Late Monday, the Pasco City Council voted in favor of annexing enough of the so-called "doughnut hole" area of the city to effectively stop any effort to create a new incorporated area.
Many of the 50 or so people who attended the public hearing said they just want to be left alone. They don't want to be annexed into Pasco, but they also aren't too keen on the idea of forming their own city, as some residents have petitioned the county to do.
They just want things to stay as they are.
"I don't want to be part of your city. I don't want to be part of their city. I really don't want things to change very much," said Tina Scott, who lives on West Agate Street.
Regardless, the city council voted 5-2 to annex. Voting in favor were Mayor Matt Watkins, Mayor Pro Tem Rebecca Francik, Bob Hoffmann, Saul Martinez and Mike Garrison. Voting against were Al Yenney and Tom Larsen.
This move, effective Jan. 1, will absorb about 1,400 people into Pasco. That is enough to stop incorporation efforts, which would require the new city to have at least 3,000 residents.
The city began public discussions in July 2011 about annexing the area, which has been earmarked for future city growth since the '90s.
The doughnut hole area generally is south of Argent Road between Road 100 on the west and Road 44 to the east and Sylvester and Court streets to the south. About 4,000 people live there.
Doughnut hole residents who oppose annexation collected signatures to vote on incorporating their own city called Riverview as an effort to block annexation.
In response, the city council voted 4-3 on June 18 to proceed with annexing a portion of the doughnut hole.
Roger Lenk, who lives on Road 76 and is one of the leaders of the incorporation movement, said if the council moves ahead with annexation, residents will file petitions to vote to de-annex -- a process known as reduction of boundaries -- and to change the basic structure of Pasco's government from one overseen by a city manager and city council to one with an elected mayor and city council.
He added that those votes would be taken at Pasco's expense, likening annexation to a "diaper you soiled yourself."
"Your new residents will never forget what you did to them and that you did not trust them enough to give them a vote," Lenk said.
A number of people who attended Monday's hearing expressed displeasure with the annexation method chosen by the city using powers of attorney some doughnut hole residents signed in exchange for city water service.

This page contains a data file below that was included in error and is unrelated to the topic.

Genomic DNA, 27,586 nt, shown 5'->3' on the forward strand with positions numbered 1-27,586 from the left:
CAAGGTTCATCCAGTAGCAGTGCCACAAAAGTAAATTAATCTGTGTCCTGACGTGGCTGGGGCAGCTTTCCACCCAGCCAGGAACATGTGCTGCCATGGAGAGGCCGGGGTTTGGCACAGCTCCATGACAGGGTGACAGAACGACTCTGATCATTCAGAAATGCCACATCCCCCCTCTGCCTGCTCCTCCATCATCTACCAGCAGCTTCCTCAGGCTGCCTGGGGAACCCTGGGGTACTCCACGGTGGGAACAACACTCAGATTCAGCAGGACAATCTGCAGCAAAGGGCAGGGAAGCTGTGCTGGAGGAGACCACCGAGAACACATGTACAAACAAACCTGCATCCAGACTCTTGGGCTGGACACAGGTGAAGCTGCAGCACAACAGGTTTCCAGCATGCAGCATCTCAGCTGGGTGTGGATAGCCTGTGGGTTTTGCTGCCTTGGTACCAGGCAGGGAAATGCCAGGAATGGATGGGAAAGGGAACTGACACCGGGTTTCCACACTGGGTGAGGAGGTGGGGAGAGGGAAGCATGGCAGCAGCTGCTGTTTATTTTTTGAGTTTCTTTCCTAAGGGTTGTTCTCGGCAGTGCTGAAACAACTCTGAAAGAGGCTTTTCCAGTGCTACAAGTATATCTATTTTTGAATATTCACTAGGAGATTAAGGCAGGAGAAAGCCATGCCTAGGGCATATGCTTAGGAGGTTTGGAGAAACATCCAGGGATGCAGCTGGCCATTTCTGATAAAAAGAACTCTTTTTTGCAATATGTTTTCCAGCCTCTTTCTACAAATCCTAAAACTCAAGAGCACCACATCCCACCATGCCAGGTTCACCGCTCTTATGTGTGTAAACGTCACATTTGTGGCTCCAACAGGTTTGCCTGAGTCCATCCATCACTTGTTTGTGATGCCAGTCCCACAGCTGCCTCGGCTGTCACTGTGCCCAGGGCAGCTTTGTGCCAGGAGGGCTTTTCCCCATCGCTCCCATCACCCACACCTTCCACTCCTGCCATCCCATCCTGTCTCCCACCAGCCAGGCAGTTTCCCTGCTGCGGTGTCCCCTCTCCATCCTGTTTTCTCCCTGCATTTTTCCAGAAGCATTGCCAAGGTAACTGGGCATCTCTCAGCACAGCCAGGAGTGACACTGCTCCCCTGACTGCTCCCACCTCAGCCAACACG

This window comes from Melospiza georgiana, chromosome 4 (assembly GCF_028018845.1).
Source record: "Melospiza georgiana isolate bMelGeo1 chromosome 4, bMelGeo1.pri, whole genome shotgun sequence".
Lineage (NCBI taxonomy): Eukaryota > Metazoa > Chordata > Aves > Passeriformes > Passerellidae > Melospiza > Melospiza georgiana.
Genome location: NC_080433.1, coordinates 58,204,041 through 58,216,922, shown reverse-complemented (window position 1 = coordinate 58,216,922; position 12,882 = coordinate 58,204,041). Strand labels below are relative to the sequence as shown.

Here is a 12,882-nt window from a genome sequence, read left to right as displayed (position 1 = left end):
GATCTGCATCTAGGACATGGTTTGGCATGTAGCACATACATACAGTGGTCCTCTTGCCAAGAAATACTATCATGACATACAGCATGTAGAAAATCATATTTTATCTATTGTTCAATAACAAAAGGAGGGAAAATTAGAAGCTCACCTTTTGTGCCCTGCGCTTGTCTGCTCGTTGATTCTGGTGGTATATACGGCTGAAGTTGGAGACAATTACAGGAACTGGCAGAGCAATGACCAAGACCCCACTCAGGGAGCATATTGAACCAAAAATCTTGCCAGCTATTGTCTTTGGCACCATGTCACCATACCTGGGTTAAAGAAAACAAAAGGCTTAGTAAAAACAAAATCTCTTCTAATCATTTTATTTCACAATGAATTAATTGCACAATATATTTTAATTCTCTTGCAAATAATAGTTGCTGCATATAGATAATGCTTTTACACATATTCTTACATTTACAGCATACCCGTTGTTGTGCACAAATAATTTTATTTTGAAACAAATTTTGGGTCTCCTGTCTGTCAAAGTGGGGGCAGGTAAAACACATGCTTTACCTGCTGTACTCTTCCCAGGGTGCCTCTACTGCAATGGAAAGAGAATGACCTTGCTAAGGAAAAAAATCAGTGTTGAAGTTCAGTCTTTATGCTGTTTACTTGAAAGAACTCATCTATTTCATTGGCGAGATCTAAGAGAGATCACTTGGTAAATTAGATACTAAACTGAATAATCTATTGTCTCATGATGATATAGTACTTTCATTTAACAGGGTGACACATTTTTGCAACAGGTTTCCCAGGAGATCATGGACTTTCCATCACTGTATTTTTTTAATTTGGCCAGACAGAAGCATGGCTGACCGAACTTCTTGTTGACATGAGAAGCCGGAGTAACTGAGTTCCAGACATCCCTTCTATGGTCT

People in the audience said they felt coerced into signing the agreements and didn't understand why the city wouldn't let them vote on annexation.
Colleen Wright, who moved to the area from Alaska in 2005, said she and her husband were upset to learn they'd have to give the city a power of attorney agreeing to annexation in order to get water.
"Maybe because we spent all those years in Alaska, but it didn't go well with us at all," Wright said. "We shouldn't have the right to vote on something taken away because we sign a document to get water."
City Manager Gary Crutchfield said that state law allows annexation by several different methods, and the state Supreme Court has ruled that use of utility agreements is a valid way to annex territory.
Crutchfield said the city wasn't putting annexation to a vote because the city had put people on notice since the '90s that they would have to agree to annexation if they wanted city water.
And the city has spent money on a fire station on Road 68, improvements to the water system in the doughnut hole and took over Chiawana Park from the county in the intervening years, all in preparation for that area eventually becoming part of Pasco, Crutchfield said.
Attendees also raised questions about zoning and code enforcement in the city versus the county.
Crutchfield answered that little would change under city rules.
A few people who spoke said they're OK with annexation.
"I do believe at the end of the day it's our human nature not to like change, but I think if you strip away the emotions ... we will be better served," said Erin Kniveton, who lives on North Road 67. "I do not want to be incorporated."